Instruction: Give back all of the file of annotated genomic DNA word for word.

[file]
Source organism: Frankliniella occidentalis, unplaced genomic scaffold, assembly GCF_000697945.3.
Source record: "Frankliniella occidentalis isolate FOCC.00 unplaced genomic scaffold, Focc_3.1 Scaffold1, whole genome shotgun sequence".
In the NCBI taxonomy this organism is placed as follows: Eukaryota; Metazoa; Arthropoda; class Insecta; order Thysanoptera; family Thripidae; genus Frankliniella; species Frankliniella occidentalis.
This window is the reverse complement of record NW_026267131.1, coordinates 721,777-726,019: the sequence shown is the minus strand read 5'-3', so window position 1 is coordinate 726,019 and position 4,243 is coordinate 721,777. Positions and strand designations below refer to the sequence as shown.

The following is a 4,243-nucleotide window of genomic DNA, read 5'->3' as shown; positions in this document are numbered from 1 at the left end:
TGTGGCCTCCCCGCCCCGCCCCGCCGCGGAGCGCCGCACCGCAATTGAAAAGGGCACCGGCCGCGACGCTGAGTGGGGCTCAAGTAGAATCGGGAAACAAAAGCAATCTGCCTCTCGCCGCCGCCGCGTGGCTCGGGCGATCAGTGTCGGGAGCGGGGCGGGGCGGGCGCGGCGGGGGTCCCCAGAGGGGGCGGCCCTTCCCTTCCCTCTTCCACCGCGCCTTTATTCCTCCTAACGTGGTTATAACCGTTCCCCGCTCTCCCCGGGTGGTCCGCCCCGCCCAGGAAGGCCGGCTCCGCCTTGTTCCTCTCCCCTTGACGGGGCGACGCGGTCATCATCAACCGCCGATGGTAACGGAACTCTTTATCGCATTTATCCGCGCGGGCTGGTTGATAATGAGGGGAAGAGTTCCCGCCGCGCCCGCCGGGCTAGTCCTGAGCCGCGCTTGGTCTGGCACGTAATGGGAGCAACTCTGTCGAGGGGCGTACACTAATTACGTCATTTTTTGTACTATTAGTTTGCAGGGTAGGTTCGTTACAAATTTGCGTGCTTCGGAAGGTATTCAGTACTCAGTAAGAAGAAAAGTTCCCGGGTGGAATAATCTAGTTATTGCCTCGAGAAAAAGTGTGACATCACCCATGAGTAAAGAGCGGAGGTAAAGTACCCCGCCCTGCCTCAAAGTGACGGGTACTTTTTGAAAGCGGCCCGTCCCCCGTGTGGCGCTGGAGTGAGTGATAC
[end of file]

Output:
Source organism: Frankliniella occidentalis, unplaced genomic scaffold, assembly GCF_000697945.3.
Source record: "Frankliniella occidentalis isolate FOCC.00 unplaced genomic scaffold, Focc_3.1 Scaffold1, whole genome shotgun sequence".
In the NCBI taxonomy this organism is placed as follows: Eukaryota; Metazoa; Arthropoda; class Insecta; order Thysanoptera; family Thripidae; genus Frankliniella; species Frankliniella occidentalis.
This window is the reverse complement of record NW_026267131.1, coordinates 721,777-726,019: the sequence shown is the minus strand read 5'-3', so window position 1 is coordinate 726,019 and position 4,243 is coordinate 721,777. Positions and strand designations below refer to the sequence as shown.

The following is a 4,243-nucleotide window of genomic DNA, read 5'->3' as shown; positions in this document are numbered from 1 at the left end:
TGTGGCCTCCCCGCCCCGCCCCGCCGCGGAGCGCCGCACCGCAATTGAAAAGGGCACCGGCCGCGACGCTGAGTGGGGCTCAAGTAGAATCGGGAAACAAAAGCAATCTGCCTCTCGCCGCCGCCGCGTGGCTCGGGCGATCAGTGTCGGGAGCGGGGCGGGGCGGGCGCGGCGGGGGTCCCCAGAGGGGGCGGCCCTTCCCTTCCCTCTTCCACCGCGCCTTTATTCCTCCTAACGTGGTTATAACCGTTCCCCGCTCTCCCCGGGTGGTCCGCCCCGCCCAGGAAGGCCGGCTCCGCCTTGTTCCTCTCCCCTTGACGGGGCGACGCGGTCATCATCAACCGCCGATGGTAACGGAACTCTTTATCGCATTTATCCGCGCGGGCTGGTTGATAATGAGGGGAAGAGTTCCCGCCGCGCCCGCCGGGCTAGTCCTGAGCCGCGCTTGGTCTGGCACGTAATGGGAGCAACTCTGTCGAGGGGCGTACACTAATTACGTCATTTTTTGTACTATTAGTTTGCAGGGTAGGTTCGTTACAAATTTGCGTGCTTCGGAAGGTATTCAGTACTCAGTAAGAAGAAAAGTTCCCGGGTGGAATAATCTAGTTATTGCCTCGAGAAAAAGTGTGACATCACCCATGAGTAAAGAGCGGAGGTAAAGTACCCCGCCCTGCCTCAAAGTGACGGGTACTTTTTGAAAGCGGCCCGTCCCCCGTGTGGCGCTGGAGTGAGTGATAC